NPT Blog

Interesting information related to Neuropsychotherapy

Nutrition, Sleep & Mental Health

by Julia Rucklidge, PhD & Bonnie Kaplan, PhD The two of us have had the honour recently of co-editing a special series on Nutrition and Mental Health for the journal called Clinical Psychological Science (CPS), one of the flagship journals of the Association of...

Starvation: What Does it Do to the Brain?

by Bonnie Kaplan, PhD & Julia Rucklidge, PhD Before we start looking at current trials using nutrients to treat mental health outcomes, we thought we would revisit the past once more to see how knowledge gained by our predecessors may be helpful for our current...

Are Supplements Simply Creating Expensive Urine?

by Bonnie Kaplan, PhD & Julia Rucklidge, PhD Previously we have discussed research highlighting the role that dietary patterns may play in mental health outcomes, with some fairly convincing relationships across different studies and different countries showing...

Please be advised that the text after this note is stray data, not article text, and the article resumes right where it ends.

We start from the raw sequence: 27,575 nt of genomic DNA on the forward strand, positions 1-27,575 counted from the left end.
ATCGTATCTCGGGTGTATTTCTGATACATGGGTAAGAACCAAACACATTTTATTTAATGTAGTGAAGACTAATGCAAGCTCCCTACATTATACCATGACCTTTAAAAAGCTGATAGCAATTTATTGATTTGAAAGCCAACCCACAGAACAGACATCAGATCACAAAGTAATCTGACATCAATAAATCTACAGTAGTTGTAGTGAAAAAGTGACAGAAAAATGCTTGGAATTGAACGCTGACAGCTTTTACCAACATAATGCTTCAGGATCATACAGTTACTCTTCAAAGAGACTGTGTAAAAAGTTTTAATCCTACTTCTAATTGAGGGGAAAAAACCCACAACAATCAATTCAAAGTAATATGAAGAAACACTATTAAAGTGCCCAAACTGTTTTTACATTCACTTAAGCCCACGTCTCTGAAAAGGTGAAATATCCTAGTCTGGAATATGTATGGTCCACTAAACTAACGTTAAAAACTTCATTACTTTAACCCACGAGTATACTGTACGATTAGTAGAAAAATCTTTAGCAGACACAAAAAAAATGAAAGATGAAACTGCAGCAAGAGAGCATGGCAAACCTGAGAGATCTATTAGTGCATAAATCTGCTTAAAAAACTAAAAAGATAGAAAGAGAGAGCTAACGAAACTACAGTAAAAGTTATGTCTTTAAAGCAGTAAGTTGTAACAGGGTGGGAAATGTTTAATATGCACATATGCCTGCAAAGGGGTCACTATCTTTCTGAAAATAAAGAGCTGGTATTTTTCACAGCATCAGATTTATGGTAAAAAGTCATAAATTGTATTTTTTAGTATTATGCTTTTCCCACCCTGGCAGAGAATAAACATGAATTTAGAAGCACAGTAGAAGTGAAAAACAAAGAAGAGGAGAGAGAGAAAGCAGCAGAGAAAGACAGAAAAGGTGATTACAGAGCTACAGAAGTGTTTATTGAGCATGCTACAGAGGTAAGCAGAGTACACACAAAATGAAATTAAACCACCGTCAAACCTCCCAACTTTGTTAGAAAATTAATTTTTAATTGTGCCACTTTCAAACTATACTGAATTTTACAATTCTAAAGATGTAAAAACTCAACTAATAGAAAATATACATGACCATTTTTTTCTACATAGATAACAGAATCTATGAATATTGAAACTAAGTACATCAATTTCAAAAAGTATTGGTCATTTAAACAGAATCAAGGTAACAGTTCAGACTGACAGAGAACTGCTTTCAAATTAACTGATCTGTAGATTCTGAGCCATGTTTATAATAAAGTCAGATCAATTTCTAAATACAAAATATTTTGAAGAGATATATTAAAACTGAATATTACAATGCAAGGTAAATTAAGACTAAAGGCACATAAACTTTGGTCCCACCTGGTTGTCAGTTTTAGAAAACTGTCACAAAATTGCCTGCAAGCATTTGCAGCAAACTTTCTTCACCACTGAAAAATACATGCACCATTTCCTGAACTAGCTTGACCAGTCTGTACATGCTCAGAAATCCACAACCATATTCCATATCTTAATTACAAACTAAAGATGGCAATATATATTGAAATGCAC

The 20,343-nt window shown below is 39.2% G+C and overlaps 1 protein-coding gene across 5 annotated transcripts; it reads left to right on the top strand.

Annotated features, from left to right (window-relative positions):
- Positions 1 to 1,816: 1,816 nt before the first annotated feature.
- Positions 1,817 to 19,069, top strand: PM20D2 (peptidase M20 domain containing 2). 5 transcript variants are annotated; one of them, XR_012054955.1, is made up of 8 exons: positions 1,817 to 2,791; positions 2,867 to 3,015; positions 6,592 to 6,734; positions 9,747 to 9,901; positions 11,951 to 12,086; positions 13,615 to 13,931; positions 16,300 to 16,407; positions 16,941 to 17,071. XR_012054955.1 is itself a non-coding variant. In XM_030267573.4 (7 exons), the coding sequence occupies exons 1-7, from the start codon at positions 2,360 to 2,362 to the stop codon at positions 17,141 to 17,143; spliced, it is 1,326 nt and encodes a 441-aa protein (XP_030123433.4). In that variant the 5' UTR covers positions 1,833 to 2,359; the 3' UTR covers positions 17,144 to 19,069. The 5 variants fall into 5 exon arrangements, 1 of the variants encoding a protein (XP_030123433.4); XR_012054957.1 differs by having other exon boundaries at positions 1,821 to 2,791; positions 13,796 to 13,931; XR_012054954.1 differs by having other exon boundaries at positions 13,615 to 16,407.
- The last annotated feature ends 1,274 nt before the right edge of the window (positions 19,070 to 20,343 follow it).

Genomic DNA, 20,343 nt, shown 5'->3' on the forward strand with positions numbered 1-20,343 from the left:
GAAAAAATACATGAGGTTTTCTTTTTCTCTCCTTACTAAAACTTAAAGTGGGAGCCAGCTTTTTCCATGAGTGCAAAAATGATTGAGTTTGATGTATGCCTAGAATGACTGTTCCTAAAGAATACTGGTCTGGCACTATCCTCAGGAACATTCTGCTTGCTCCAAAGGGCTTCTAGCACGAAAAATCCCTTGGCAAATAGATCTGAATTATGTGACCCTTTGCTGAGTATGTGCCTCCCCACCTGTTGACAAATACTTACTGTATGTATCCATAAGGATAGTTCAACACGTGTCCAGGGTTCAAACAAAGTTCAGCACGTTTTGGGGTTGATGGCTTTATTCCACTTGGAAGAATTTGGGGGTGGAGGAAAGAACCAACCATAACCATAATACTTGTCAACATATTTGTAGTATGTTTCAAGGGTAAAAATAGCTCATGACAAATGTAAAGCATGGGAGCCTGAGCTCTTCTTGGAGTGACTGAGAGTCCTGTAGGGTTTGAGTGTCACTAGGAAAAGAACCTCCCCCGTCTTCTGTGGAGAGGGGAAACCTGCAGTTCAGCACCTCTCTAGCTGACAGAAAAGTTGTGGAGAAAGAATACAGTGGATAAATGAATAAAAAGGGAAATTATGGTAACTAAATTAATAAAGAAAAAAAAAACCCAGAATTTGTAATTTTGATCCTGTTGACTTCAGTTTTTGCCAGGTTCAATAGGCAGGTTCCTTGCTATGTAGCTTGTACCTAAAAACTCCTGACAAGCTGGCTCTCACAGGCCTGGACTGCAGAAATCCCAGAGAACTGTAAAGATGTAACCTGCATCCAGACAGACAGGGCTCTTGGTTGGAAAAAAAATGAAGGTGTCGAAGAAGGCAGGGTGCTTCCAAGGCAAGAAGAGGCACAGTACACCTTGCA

Scared out of your mind: Halloween, fear and the brain

Larger than life or small time? Herval, CC BY Kira Shaw, University of Sheffield Children and adults alike are digging out those spooky costumes ready for a celebration. We’ve reached that time of year again: Halloween. October 31 is dedicated to remembering the dead....

Social Neuroscience & the Biopsychological Model

Social neuroscience has become a rapidly developing field aided by the wide spread use of imaging techniques. It has been noted that there is difficulty in determining the neurophysiological basis of the “social brain” since no brain structure or subpopulation of...

A dietary supplement dampens the brain hyperexcitability seen in seizures or epilepsy

Seizure disorders — including epilepsy — are associated with pathological hyperexcitability in brain neurons. Unfortunately, there are limited available treatments that can prevent this hyperexcitability. However, University of Alabama at Birmingham researchers have found that inducing a biochemical alteration in brain proteins via the dietary supplement glucosamine was able to rapidly dampen that pathological hyperexcitability in rat and mouse models.